JEFFREY BROWN: And one example you gave early on here is “Angels in America,” Tony Kushner’s play going around the country, some places accepted and hailed and other places not.

STEVEN TEPPER: Right. Hundreds of theaters presented the work. In Knoxville, Tennessee, no problem. In Charlotte, North Carolina, a few hundred miles away, also a Southern midsized city, a huge controversy. In Charlotte, the city initially threatened to close down the theater on indecency charges. They decided not to pursue that route. The theater went forward with the play. Four council members with leadership in the religious community basically succeeded in defunding the entire arts commission of the county because the theater presented that. What’s fascinating about this story is that the arts community and the business community rallied around the arts and said, What kind of city do we want to have as we move forward in Charlotte? Do we want a city that supports the arts or do we not? They organized a pact, they voted out of office the four aldermen that defunded the arts, and they ended up returning a higher budget to the arts counsel and a stronger arts community as a result of it.

JEFFREY BROWN: What you conclude and then go into in great detail is that it’s always local concerns, local issues that determine this. What does that mean? What kind of local concerns would distinguish one reaction versus another?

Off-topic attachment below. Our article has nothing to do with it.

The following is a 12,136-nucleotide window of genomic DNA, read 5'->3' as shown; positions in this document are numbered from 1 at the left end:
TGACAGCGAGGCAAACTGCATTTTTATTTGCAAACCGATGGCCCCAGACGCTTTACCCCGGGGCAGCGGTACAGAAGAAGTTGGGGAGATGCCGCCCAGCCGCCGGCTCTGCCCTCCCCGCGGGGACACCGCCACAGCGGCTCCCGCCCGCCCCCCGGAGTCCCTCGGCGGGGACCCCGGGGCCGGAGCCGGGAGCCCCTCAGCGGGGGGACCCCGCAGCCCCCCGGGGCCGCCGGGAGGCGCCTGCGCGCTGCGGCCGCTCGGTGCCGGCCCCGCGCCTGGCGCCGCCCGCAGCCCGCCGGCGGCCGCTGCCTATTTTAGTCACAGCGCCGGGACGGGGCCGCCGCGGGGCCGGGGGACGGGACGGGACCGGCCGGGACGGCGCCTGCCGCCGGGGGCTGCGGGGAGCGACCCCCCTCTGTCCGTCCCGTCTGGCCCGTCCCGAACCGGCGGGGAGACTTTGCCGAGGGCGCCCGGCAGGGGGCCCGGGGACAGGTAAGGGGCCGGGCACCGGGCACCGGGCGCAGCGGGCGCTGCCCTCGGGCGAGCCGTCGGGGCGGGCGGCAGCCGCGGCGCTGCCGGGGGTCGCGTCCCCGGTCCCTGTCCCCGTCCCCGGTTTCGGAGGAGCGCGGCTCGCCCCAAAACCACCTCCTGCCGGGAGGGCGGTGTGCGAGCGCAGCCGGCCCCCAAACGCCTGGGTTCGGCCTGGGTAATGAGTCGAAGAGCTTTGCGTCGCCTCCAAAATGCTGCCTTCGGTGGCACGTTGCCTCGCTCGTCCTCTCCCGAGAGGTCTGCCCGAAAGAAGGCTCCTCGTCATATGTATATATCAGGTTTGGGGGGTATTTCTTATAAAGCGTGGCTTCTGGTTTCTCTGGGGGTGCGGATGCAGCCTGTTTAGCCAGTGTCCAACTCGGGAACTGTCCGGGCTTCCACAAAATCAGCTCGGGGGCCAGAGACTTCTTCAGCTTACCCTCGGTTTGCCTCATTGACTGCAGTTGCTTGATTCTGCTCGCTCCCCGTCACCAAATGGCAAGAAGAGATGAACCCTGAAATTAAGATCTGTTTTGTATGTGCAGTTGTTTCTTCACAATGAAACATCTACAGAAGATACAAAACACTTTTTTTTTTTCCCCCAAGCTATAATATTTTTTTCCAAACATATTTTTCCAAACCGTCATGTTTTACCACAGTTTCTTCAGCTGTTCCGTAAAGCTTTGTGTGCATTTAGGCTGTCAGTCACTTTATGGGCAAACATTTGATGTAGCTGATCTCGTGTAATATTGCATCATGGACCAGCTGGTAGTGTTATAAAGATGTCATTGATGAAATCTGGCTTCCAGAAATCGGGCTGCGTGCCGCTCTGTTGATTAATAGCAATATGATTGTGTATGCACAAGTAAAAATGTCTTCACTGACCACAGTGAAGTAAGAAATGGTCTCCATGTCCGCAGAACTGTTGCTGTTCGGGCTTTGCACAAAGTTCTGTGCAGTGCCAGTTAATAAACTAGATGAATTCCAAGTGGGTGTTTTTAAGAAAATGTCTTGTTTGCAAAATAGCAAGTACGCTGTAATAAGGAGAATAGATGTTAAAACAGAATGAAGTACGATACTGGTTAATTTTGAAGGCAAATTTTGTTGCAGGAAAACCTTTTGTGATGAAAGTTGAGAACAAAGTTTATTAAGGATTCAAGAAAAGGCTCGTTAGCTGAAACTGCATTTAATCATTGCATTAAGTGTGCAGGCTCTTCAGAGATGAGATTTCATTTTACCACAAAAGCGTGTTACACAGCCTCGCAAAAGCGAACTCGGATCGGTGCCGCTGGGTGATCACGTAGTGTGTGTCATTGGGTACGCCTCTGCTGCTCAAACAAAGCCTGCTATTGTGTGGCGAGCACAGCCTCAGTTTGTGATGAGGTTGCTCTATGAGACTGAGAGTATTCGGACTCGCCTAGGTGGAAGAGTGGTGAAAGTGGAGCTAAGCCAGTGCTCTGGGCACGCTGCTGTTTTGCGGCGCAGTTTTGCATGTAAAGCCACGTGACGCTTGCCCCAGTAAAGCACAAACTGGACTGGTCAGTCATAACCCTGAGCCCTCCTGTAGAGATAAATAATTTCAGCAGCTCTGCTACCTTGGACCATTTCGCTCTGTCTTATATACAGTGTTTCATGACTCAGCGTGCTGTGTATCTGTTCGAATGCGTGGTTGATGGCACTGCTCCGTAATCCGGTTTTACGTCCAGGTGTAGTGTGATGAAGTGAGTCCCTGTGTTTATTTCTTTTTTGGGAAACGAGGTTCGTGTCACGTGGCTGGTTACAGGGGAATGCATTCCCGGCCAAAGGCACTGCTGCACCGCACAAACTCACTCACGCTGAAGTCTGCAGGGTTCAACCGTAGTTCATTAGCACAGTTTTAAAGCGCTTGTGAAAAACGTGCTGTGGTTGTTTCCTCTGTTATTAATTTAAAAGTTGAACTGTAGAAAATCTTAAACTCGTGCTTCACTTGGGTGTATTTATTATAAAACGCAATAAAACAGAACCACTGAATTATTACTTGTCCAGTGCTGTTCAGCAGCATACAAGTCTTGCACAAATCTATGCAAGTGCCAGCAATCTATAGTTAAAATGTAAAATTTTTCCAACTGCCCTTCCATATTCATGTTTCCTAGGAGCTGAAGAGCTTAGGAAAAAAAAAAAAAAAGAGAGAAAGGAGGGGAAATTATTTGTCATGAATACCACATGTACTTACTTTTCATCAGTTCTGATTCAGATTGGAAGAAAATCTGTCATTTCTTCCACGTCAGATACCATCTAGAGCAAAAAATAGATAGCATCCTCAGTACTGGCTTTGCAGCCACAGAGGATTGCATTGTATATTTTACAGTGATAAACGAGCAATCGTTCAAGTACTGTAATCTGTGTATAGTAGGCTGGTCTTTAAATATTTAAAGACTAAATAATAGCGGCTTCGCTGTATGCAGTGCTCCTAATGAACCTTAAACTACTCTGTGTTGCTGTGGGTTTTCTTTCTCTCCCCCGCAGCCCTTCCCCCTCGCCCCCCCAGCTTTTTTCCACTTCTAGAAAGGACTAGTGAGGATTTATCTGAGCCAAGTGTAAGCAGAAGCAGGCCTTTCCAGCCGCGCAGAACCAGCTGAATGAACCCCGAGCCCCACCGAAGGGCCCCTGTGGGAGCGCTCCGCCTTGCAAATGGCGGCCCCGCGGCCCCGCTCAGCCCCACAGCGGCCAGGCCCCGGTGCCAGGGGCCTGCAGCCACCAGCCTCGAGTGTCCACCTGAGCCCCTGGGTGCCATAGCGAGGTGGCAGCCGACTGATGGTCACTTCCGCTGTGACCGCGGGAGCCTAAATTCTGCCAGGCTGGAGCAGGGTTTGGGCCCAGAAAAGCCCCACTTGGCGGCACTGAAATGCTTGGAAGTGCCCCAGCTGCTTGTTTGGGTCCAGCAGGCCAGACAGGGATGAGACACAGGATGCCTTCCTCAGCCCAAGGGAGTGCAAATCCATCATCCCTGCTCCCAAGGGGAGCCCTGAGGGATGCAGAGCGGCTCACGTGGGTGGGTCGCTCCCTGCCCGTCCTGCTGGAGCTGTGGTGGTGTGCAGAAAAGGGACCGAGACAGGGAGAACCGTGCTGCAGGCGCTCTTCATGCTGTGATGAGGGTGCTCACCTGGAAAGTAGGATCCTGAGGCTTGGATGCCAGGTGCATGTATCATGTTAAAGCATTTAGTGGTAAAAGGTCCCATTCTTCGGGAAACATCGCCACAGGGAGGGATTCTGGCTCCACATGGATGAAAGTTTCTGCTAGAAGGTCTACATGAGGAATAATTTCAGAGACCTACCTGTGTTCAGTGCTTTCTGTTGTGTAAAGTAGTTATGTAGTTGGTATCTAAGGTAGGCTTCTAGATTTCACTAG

STEVEN TEPPER: I looked at 805 cases of conflict across 71 mid- to large-sized cities in America. When all was said and done, and I looked at all the various things that might correlate with the cities that the highest rates of protest over a four year period in the 1990s, it was the rate of immigration in the decade prior that most strongly determined whether a city was a high city or a low city in terms of its protests levels. Cities that had experienced rapid population changes, in particular if the percent of foreign born had grown significantly, those cities were the most contentious in the late 1990s. And the argument in the book is that when people feel unsettled by the rate of social change, when the things around them are changing fast — economics, demographics, technology — art becomes something that they fight over as a way to reassert their values, reassert a sense of who their community is and where they fit into their community, who’s values still matter, what does a community look like going forward, and art becomes this amazing arena in which people negotiate their differences of opinions around the contours of their expressive lives together.